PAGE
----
My projector performances contrast radically with assumptions most have about the “movies,” subverting camera hegemony and tracing an open curve for film that approaches zero. The incandescent light staged in my cinematic hardware is preserved while at the same time I renounce the normative implementation of technology. Cinematic acts that I publically commission as performances are not virtual reality but a metaphor for consciousness itself and must be claimed, the terms negotiated and insisted upon.
WARNING: This video may potentially trigger seizures for people with photosensitive epilepsy.
by BRUCE McCLURE
In the labyrinth of memory, a group of teenagers enters a cave; each blows out his carbide lamp and allows pure darkness to engulf him. Air rushes against their faces like phantoms; a trickle of water drips haunting notes in the quietude. From such conditions, Bruce McClure draws the inspiration for his work. “I’d first say that [my work] comes from a condition of imaginary privation, and then being alone and wanting to get out into the world,” said McClure (architecture ’85), a draftsman/artist who counts among his most influential experiences his time at a Boy Scout camp in Goshen, Va., where he and his fellow staff members explored local caves. “In order to escape the limits of your own reach, you might turn on the light. I think that’s a pretty good analogy for where I get my ideas.” McClure calls his work “projection performance”; his tools include not brushes and canvas but those of cinema: projectors, shuttered lamplights, exciter bulbs, the optical sound system, and minimal amounts of film. In the art world, McClure’s work has won major recognition; he’s been in two Whitney Biennial exhibitions and received the Herb Alpert Award, the latter of which comes with a $75,000 prize. McClure avoids the words “art” and “artist” for the archetypes they conjure up: museums and the artist who walks away from the work he or she creates. “I don’t spend a lot of time paying attention to what other people are doing because I realize what I’m doing is its own sort of creature,” he said. “I always believed in trying to stay outside of certain definitions. But I thought I should have a job, go into an office and work nine to five, and then come home and turn to other pursuits.”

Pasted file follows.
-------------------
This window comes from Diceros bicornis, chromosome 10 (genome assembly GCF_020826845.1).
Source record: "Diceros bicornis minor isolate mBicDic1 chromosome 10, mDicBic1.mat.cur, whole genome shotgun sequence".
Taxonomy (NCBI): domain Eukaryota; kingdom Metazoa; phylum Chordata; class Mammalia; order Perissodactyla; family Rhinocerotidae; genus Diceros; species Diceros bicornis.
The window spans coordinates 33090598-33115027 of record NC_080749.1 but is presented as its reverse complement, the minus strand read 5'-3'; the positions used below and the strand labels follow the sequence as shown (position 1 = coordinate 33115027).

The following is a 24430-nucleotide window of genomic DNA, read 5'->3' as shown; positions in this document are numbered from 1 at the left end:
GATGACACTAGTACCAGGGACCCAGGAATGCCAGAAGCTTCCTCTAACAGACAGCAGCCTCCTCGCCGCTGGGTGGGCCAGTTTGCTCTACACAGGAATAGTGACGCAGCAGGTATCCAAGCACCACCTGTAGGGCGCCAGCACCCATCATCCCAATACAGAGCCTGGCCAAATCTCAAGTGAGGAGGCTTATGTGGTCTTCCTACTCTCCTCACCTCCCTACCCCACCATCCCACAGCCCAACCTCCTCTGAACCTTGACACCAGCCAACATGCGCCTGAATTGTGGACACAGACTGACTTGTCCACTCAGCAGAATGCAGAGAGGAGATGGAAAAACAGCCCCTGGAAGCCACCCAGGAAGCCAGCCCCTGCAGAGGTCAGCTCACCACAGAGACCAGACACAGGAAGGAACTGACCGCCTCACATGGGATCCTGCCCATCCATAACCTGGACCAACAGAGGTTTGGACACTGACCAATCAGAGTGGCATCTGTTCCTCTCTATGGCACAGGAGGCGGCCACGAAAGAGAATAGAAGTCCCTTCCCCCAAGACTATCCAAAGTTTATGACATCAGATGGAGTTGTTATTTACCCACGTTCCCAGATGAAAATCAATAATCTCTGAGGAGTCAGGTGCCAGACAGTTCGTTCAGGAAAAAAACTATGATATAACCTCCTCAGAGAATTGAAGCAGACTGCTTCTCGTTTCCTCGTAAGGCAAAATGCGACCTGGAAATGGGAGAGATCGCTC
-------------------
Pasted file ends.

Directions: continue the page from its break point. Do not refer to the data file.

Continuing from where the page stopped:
McClure’s compositions are slow and intense. “It’s pretty grueling as far as the audience is concerned.” Unlike television shows or films, in which a great deal happens in 30 minutes or a couple hours, McClure likens his 45-minute to one-hour compositions to walking along a picket fence, running a stick along the pickets while peering through the slots. “The kind of action you see on the screen is very limited. It might be a scene of a bird turning its head, but as the scene repeats itself over and over, there’s subtle variation with sound and light.”